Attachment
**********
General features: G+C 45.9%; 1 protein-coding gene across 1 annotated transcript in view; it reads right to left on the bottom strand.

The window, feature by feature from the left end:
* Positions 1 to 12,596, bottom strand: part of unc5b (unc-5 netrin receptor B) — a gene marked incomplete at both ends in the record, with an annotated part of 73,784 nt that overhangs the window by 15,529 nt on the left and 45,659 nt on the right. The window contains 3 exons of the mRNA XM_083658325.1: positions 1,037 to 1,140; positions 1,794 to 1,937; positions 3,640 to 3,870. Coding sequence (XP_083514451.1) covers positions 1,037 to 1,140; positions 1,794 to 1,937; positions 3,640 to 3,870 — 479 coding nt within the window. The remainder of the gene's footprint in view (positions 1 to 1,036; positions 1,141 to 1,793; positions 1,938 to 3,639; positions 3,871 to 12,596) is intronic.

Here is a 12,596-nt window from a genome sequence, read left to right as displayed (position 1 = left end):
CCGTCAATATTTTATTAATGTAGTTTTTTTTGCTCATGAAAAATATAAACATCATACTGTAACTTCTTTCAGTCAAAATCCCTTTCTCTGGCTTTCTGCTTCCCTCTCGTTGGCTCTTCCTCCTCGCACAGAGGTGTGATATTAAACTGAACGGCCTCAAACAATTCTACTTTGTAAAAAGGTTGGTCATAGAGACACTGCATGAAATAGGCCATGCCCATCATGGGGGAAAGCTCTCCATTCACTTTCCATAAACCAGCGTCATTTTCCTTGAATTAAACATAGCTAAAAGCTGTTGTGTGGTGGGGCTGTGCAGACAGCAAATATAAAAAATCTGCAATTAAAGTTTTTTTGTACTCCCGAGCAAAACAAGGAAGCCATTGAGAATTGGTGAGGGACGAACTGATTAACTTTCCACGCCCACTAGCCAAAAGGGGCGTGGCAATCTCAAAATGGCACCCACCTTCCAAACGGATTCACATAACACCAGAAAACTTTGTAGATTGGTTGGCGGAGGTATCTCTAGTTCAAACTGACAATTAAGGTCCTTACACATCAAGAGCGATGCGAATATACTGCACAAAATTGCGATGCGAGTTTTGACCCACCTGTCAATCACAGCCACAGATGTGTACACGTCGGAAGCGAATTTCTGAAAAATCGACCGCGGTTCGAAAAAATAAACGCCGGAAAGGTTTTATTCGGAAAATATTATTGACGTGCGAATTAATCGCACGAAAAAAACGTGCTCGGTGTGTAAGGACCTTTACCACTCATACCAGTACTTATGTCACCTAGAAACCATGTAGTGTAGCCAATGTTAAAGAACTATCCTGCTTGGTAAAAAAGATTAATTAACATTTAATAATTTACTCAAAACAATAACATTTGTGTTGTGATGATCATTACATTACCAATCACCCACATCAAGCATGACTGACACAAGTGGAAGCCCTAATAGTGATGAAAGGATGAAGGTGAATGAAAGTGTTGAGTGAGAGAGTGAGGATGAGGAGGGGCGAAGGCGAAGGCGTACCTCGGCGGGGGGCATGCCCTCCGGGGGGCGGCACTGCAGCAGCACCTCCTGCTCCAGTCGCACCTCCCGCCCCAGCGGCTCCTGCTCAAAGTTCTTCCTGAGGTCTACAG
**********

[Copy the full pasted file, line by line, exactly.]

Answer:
General features: G+C 45.9%; 1 protein-coding gene across 1 annotated transcript in view; it reads right to left on the bottom strand.

The window, feature by feature from the left end:
* Positions 1 to 12,596, bottom strand: part of unc5b (unc-5 netrin receptor B) — a gene marked incomplete at both ends in the record, with an annotated part of 73,784 nt that overhangs the window by 15,529 nt on the left and 45,659 nt on the right. The window contains 3 exons of the mRNA XM_083658325.1: positions 1,037 to 1,140; positions 1,794 to 1,937; positions 3,640 to 3,870. Coding sequence (XP_083514451.1) covers positions 1,037 to 1,140; positions 1,794 to 1,937; positions 3,640 to 3,870 — 479 coding nt within the window. The remainder of the gene's footprint in view (positions 1 to 1,036; positions 1,141 to 1,793; positions 1,938 to 3,639; positions 3,871 to 12,596) is intronic.

Here is a 12,596-nt window from a genome sequence, read left to right as displayed (position 1 = left end):
CCGTCAATATTTTATTAATGTAGTTTTTTTTGCTCATGAAAAATATAAACATCATACTGTAACTTCTTTCAGTCAAAATCCCTTTCTCTGGCTTTCTGCTTCCCTCTCGTTGGCTCTTCCTCCTCGCACAGAGGTGTGATATTAAACTGAACGGCCTCAAACAATTCTACTTTGTAAAAAGGTTGGTCATAGAGACACTGCATGAAATAGGCCATGCCCATCATGGGGGAAAGCTCTCCATTCACTTTCCATAAACCAGCGTCATTTTCCTTGAATTAAACATAGCTAAAAGCTGTTGTGTGGTGGGGCTGTGCAGACAGCAAATATAAAAAATCTGCAATTAAAGTTTTTTTGTACTCCCGAGCAAAACAAGGAAGCCATTGAGAATTGGTGAGGGACGAACTGATTAACTTTCCACGCCCACTAGCCAAAAGGGGCGTGGCAATCTCAAAATGGCACCCACCTTCCAAACGGATTCACATAACACCAGAAAACTTTGTAGATTGGTTGGCGGAGGTATCTCTAGTTCAAACTGACAATTAAGGTCCTTACACATCAAGAGCGATGCGAATATACTGCACAAAATTGCGATGCGAGTTTTGACCCACCTGTCAATCACAGCCACAGATGTGTACACGTCGGAAGCGAATTTCTGAAAAATCGACCGCGGTTCGAAAAAATAAACGCCGGAAAGGTTTTATTCGGAAAATATTATTGACGTGCGAATTAATCGCACGAAAAAAACGTGCTCGGTGTGTAAGGACCTTTACCACTCATACCAGTACTTATGTCACCTAGAAACCATGTAGTGTAGCCAATGTTAAAGAACTATCCTGCTTGGTAAAAAAGATTAATTAACATTTAATAATTTACTCAAAACAATAACATTTGTGTTGTGATGATCATTACATTACCAATCACCCACATCAAGCATGACTGACACAAGTGGAAGCCCTAATAGTGATGAAAGGATGAAGGTGAATGAAAGTGTTGAGTGAGAGAGTGAGGATGAGGAGGGGCGAAGGCGAAGGCGTACCTCGGCGGGGGGCATGCCCTCCGGGGGGCGGCACTGCAGCAGCACCTCCTGCTCCAGTCGCACCTCCCGCCCCAGCGGCTCCTGCTCAAAGTTCTTCCTGAGGTCTACAG